Protecting a company from an employee raid While it is impossible to keep employees from changing jobs in the first place, the following are some steps a company can take to protect its confidential information and proprietary assets when employees do leave, and to maximize its chances of recovery in the event those assets are stolen.
• Identify and catalog the company’s trade secrets–i.e., any information that provides the company with a competitive advantage and derives value from the fact that it is not known to competitors. Put some thought into this. Many companies never reflect upon what their trade secrets are until they have already been stolen.
• Once the trade secrets have been identified, take steps consistent with those used by others in the relevant industry to maintain the secrecy of confidential information. This includes password-protected computer networks and databases, locked cabinets containing hard copies of sensitive materials, “confidential” stamps and footers on sensitive documents, and confidentiality training programs.
• Have all employees sign confidentiality agreements. Make the agreements short and uncomplicated. Specifically describe the company’s trade secrets and other valuable assets and make sure the employees explicitly acknowledge that those assets are valuable and must never be disclosed to a competitor or third party, even after their employment ends.
What to do immediately after an employee raid After an employee raid has begun, or has already taken place, a company’s focus will naturally shift from preventive measures to damage control. Time is of the essence. As each hour and day passes, evidence is lost, computer files are overwritten and a company’s ability to recover stolen assets (or prevent their use by a competitor through legal action) deteriorates. This checklist shows the steps that an employer, in conjunction with its counsel, should take as soon as it learns that an employee raid is taking place:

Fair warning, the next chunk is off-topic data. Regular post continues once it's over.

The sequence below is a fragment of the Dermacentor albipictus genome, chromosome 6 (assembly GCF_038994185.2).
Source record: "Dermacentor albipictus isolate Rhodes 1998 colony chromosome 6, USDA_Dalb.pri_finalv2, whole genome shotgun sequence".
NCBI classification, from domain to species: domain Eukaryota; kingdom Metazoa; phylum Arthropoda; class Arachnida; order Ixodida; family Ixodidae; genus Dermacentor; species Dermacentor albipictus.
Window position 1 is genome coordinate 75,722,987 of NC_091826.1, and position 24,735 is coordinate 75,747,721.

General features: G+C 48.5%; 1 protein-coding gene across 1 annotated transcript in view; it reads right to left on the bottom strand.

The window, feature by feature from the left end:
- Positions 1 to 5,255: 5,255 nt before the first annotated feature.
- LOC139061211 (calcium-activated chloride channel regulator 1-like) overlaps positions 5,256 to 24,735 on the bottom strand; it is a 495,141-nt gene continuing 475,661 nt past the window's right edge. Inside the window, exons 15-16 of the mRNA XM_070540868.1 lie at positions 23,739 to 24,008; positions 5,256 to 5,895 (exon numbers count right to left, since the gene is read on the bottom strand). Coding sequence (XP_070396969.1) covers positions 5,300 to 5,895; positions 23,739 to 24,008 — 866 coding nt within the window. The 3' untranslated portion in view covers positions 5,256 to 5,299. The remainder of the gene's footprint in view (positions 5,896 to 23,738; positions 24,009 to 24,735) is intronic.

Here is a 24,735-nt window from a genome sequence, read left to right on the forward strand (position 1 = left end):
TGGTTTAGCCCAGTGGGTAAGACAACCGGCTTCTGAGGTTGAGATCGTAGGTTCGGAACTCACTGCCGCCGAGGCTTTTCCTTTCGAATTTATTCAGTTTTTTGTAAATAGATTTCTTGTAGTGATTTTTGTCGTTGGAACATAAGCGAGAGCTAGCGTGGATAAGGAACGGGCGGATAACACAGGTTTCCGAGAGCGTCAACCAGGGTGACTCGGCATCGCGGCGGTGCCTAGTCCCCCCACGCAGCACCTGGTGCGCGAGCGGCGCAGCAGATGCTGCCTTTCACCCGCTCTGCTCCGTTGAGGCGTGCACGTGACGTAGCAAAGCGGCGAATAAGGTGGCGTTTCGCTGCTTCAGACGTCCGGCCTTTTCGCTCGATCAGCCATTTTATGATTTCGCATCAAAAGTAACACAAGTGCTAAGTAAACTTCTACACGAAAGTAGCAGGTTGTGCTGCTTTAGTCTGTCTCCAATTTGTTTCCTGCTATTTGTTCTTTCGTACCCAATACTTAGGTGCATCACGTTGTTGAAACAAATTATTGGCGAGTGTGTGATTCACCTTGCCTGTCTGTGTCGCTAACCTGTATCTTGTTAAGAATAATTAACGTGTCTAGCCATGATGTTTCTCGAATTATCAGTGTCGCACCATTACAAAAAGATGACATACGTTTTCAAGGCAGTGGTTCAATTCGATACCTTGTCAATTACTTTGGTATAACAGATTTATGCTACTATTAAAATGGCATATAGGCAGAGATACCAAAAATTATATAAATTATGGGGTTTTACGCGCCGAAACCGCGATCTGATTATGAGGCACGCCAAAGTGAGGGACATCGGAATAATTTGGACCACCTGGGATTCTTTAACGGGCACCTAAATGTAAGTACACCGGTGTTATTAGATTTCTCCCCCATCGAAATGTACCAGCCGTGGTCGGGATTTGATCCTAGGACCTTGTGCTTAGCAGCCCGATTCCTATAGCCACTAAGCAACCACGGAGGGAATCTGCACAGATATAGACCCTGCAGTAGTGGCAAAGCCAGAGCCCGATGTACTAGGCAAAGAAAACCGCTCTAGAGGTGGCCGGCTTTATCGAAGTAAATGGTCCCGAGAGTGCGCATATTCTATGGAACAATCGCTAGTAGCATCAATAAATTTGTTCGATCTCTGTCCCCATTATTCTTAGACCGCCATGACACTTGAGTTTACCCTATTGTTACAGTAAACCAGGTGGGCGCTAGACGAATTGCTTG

• Secure any computers that were used by the defecting employees; keep them in a safe place and make sure no one uses them.
• If the IT department recycles backup tapes, immediately suspend that practice to avoid overwriting critical evidence.
• Check the offices or workspaces of the defecting employees for missing files, records and documents.
• Secure security-camera tapes, if the building has such technology.
• Call the company’s lawyers–either in-house or outside counsel, or both–and get them involved.
• Interview witnesses. In almost every case, someone was left behind who wanted to go, or was asked to join the defecting employees but chose not to do so. The testimony of these individuals will often be the source of some very powerful evidence.
• If some or all of the departing employees have given notice of their resignation, but have not yet left the premises, ask them to provide detailed exit memos summarizing the status of their pending projects. This is a no-lose proposition. If they provide the requested information, it will be tremendously helpful in getting their replacements up to speed during the transition period. If they refuse, they will have made it significantly easier to prove in court that they intended to cause harm to the company.
• Document any expenses and damages related to the raid and its consequences, such as headhunter fees, lost customers, lost business orders, etc.
This is not an exhaustive list. Rather, it is meant to be a starting point for any company that is serious about protecting itself from employee raids and the theft of its confidential information and assets. Every industry is different, and will likely require some steps that are specific to the peculiarities of a particular market or trade.
The ultimate goal for all companies, of course, is to minimize the risk of loss and maximize the chances of obtaining a quick and successful outcome in the event of litigation.
Richard C. Darwin is senior counsel at Buchalter Nemer in San Francisco, California. His practice focuses on intellectual property including patent, copyright, trademark and trade secret disputes. E-mail firstname.lastname@example.org to comment.